Bill. I'm glad the note was in the file. But I knew that Boyer
was ready to go forward. And that's probably why I'm fuzzy about
Hughes: Was Boyer immediately ready? He didn't have Stan's hesitations?
Reimers: No, not that I recall, or even through Bill. Boyer was very
straightforward, and we went on. I don't think at that time he
had been contacted by [Robert] Swanson. 1 I don't think it was
until we started to get some publicity about the commercial
potential of recombinant DNA.
Negotiating the Institutional Patent Agreement
Reimers: So we got the inter-institutional agreement with UC worked out.
The research at Stanford had been sponsored by, I think, NIH
[National Institutes of Health], and at UC by NSF [National
Science Foundation] and the American Cancer Society. The
American Cancer Society had never released rights on an invention
before. So I contacted them and explained the situation. I said
that what I'd like to do is have it managed under our
institutional patent agreement with NIH. And I explained the
patent system and how the net returns would go back into
research. They eventually agreed.
1 According to Swanson, Boyer and he first met to discuss the
formation of a company, later named Genentech, in January 1976. See the
oral history with Robert A. Swanson in the Program in the History of the
Biological Sciences and Biotechnology Oral History Series. Hereafter, The
Bancroft Library Series.
Did every educational institution that was receiving money from
NIH have an agreement with NIH?
No, you had to negotiate an "institutional patent agreement." In
1980, I was involved with lobbying the Bayh-Dole bill through
Congress. That then gave universities automatic rights, first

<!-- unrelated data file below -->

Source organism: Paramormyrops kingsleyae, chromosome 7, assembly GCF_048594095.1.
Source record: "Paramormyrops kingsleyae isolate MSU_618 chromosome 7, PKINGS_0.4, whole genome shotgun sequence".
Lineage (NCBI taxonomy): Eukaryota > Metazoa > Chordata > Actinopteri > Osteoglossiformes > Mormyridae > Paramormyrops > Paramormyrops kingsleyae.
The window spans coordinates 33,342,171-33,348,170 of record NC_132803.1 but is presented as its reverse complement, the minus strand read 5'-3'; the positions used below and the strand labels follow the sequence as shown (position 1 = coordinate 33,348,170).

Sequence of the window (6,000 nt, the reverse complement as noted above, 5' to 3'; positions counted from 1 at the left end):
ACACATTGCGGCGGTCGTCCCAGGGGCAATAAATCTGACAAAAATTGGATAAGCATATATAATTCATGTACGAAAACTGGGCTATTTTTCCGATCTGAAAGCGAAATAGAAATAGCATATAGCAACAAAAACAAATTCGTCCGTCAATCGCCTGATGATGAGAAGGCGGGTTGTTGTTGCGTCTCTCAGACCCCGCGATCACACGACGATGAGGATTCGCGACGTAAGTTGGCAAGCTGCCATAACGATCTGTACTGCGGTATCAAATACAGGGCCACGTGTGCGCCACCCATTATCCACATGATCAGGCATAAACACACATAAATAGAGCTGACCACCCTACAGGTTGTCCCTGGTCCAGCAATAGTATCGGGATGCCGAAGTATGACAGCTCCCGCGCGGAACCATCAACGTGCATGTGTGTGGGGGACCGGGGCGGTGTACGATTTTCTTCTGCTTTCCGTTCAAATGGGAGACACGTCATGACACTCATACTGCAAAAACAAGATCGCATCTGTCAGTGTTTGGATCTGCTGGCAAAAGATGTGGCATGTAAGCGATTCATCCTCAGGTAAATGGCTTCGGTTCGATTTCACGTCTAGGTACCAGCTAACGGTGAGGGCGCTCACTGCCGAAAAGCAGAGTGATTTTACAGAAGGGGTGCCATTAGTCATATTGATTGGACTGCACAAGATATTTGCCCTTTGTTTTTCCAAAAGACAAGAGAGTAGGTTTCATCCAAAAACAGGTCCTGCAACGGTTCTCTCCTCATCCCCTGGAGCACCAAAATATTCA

option to rights, in all inventions created with government
money. But at the time of the Cohen-Boyer invention, we had to
negotiate specific agreements with each agency. So I had an
institutional patent agreement with NSF as well as NIH. But the
invention fell more in the NIH camp. NSF said we still had the
obligations to them, and we would need to report to them and so
on, but they would agree that NIH could take the lead. So that's
how it ended up.
By the time that last agreement was inked and the patent
application filed, it was one week before the patent bar. It was
late, very late. I had engaged Bert [Bertram I.) Rowland. He
was one of the few patent attorneys that had knowledge in this
field at that time.
You mean in biological science?
Yes. He had gotten his Ph.D.
very knowledgeable in that.
at the University of Washington,
Yes. What we now call biotech, biochemistry. It was filed one
week before the absolute patent bar. Because we filed after the
publication by Cohen, Boyer, et al., the only patent rights we
could seek were U.S. rights, and that application had to be filed
by November of 1974. ' So I hadn't given Rowland too much time.
There were a lot of tense times with the safety issues and so on.
1 In the U.S., inventors may file a patent claim up to one year after
public disclosure of the invention. European countries operate under a
"first-to-file" patent system.
First Description and Anonymous Review of the Invention
Hughes: The first description I saw of the very preliminary stages of a
patent application, I suppose, was written on October 18, 1974.'
It was called Plasmid Gene Transplantation Technique. Of course,
you've since changed the nomenclature.
Reimers: Well, we made it a little more descriptive.
Hughes: [hands document to Reimers] Did you write that?
Reimers: I doubt it.
Hughes: It's by Bill Carpenter, presumably. At least he's on the memo.
Reimers: Oh, it's his handwriting. 2 Yes, that was Bill.
Hughes: Apparently you sent out this preliminary description.
Reimers: We sent that to Cohen and Boyer, asking for feedback.
Hughes: Yes, but you must have also sent it to somebody else because
there was an anonymous review. 3 May I read the first paragraph?
Hughes: It says, "In response to your request for the evaluation of the
patent application entitled 'Process and Composition for